New Zealand M4 Sherman Tank in Italy during WW2

Photograph of a New Zealand M4 Sherman tank showing a disruptive camouflage pattern.

New Zealand M4 Sherman Tank and Crew - WW2

Another view of the same New Zealand Sherman tank and its crew from a U.S. veteran's photo album in the website's collection.

 

Germans Surrender in Czechoslovakia

U.S. Army video of German troops surrendering in Czechoslovakia in 1945:

  • Part 1 — German soldiers, wagons, and trucks surrender. U.S. soldiers inspect abandoned German equipment and artillery. Wehrmacht soldiers in a Schwimmwagen are directed forward by U.S. soldiers.
  • Part 2 — German general discusses surrender with American officers. German prisoners, including several women, are loaded into an American truck.
  • Part 3 — German prisoners march through town to assembly point. German bicycle troops move past. German prisoners assembled. German vehicle and artillery dump.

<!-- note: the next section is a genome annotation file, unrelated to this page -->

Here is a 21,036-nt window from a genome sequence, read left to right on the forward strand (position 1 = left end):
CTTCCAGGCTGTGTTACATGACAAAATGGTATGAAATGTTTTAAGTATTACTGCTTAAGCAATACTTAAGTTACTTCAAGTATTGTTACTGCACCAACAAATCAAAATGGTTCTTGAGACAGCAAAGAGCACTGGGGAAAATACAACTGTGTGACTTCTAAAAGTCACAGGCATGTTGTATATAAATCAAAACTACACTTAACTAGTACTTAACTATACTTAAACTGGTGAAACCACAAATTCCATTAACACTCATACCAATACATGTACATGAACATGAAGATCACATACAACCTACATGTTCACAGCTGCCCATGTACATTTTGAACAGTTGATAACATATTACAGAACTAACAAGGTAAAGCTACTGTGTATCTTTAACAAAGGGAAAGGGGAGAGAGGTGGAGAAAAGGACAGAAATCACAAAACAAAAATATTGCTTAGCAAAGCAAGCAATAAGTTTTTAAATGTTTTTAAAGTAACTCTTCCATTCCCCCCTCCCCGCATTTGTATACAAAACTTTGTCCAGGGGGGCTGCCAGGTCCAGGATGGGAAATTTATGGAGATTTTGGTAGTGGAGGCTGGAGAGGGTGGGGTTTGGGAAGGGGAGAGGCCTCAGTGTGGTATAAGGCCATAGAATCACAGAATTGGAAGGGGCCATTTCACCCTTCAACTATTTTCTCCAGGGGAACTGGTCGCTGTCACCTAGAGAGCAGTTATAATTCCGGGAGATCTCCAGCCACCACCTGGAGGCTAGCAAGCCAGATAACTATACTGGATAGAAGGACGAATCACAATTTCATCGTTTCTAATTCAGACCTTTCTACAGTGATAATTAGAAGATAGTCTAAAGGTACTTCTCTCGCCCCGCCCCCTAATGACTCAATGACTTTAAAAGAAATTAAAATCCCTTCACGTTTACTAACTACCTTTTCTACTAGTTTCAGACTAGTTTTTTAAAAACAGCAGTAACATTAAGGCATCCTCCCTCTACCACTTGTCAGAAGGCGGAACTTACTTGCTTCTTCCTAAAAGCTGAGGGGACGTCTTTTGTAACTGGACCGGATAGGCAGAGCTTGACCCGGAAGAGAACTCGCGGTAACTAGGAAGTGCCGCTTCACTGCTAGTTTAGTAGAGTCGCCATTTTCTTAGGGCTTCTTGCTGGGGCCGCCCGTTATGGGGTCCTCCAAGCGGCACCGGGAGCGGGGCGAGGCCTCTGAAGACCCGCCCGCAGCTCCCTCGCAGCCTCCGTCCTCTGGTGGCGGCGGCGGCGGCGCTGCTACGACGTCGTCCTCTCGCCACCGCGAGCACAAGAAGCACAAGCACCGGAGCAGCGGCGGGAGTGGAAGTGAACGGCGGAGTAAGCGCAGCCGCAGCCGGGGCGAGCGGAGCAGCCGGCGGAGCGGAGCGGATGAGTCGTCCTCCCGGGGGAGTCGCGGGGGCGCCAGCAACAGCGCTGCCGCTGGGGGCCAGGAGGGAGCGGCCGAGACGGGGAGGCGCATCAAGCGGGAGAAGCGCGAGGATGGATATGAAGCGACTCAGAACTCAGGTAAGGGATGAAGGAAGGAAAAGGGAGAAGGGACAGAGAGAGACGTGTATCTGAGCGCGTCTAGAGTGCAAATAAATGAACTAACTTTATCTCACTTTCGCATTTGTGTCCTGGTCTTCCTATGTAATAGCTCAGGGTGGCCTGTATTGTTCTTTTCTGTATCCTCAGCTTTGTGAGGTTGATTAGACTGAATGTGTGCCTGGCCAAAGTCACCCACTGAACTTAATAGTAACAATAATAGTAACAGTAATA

• Part 4 — Surrendered German horses, wagon, and trucks. Men of the U.S. 97th Infantry Division.
  • Part 5 — American jeeps pass column of German vehicles. German vehicles assembled in a field. German columns, including Sdkfz 250 and Sdkfz. 251 halftracks, move past civilians in a town.

WW2 Kubelwagen German Artillery Surrenders German Column WW2 German Motorcycle Rider German WW2 Wagons Krupp Protze Officers of 97th Infantry Division Sdkfz 250 Halftrack Sdkfz 251. Halftrack Surrender Wehrmacht Cars Wehrmacht Surrender

 

Captured Jeeps

Jeep Captured by Germans in WW2